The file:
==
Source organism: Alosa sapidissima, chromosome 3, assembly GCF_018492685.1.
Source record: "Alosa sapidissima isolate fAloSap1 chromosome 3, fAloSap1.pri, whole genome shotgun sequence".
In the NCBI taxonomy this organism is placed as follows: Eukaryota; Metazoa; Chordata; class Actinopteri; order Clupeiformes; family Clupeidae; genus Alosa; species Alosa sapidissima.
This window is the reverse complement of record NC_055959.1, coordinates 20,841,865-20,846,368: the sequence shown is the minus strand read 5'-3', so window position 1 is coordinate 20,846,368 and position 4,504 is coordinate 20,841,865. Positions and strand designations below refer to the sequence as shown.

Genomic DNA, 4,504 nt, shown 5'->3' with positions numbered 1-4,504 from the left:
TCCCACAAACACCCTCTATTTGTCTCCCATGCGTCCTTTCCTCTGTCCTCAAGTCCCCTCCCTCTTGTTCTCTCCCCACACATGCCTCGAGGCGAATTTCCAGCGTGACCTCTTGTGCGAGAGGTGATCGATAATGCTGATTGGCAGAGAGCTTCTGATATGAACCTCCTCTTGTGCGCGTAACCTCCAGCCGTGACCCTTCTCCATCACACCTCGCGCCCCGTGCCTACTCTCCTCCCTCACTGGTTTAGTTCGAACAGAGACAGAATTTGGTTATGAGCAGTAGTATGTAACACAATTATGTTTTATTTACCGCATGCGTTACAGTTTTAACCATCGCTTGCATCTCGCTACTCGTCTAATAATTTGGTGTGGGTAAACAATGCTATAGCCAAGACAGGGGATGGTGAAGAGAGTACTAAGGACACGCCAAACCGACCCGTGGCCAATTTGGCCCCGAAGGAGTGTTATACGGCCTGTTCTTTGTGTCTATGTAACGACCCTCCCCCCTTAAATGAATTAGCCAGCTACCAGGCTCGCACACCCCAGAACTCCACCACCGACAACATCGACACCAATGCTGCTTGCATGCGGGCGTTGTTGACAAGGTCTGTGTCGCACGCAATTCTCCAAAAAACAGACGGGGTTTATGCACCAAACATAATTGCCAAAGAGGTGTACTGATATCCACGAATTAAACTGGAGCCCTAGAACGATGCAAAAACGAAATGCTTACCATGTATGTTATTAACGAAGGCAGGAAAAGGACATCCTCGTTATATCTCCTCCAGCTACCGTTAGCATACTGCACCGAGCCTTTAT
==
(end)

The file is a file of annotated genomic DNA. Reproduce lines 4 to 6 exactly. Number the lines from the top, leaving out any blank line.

This window is the reverse complement of record NC_055959.1, coordinates 20,841,865-20,846,368: the sequence shown is the minus strand read 5'-3', so window position 1 is coordinate 20,846,368 and position 4,504 is coordinate 20,841,865. Positions and strand designations below refer to the sequence as shown.

Genomic DNA, 4,504 nt, shown 5'->3' with positions numbered 1-4,504 from the left:
TCCCACAAACACCCTCTATTTGTCTCCCATGCGTCCTTTCCTCTGTCCTCAAGTCCCCTCCCTCTTGTTCTCTCCCCACACATGCCTCGAGGCGAATTTCCAGCGTGACCTCTTGTGCGAGAGGTGATCGATAATGCTGATTGGCAGAGAGCTTCTGATATGAACCTCCTCTTGTGCGCGTAACCTCCAGCCGTGACCCTTCTCCATCACACCTCGCGCCCCGTGCCTACTCTCCTCCCTCACTGGTTTAGTTCGAACAGAGACAGAATTTGGTTATGAGCAGTAGTATGTAACACAATTATGTTTTATTTACCGCATGCGTTACAGTTTTAACCATCGCTTGCATCTCGCTACTCGTCTAATAATTTGGTGTGGGTAAACAATGCTATAGCCAAGACAGGGGATGGTGAAGAGAGTACTAAGGACACGCCAAACCGACCCGTGGCCAATTTGGCCCCGAAGGAGTGTTATACGGCCTGTTCTTTGTGTCTATGTAACGACCCTCCCCCCTTAAATGAATTAGCCAGCTACCAGGCTCGCACACCCCAGAACTCCACCACCGACAACATCGACACCAATGCTGCTTGCATGCGGGCGTTGTTGACAAGGTCTGTGTCGCACGCAATTCTCCAAAAAACAGACGGGGTTTATGCACCAAACATAATTGCCAAAGAGGTGTACTGATATCCACGAATTAAACTGGAGCCCTAGAACGATGCAAAAACGAAATGCTTACCATGTATGTTATTAACGAAGGCAGGAAAAGGACATCCTCGTTATATCTCCTCCAGCTACCGTTAGCATACTGCACCGAGCCTTTAT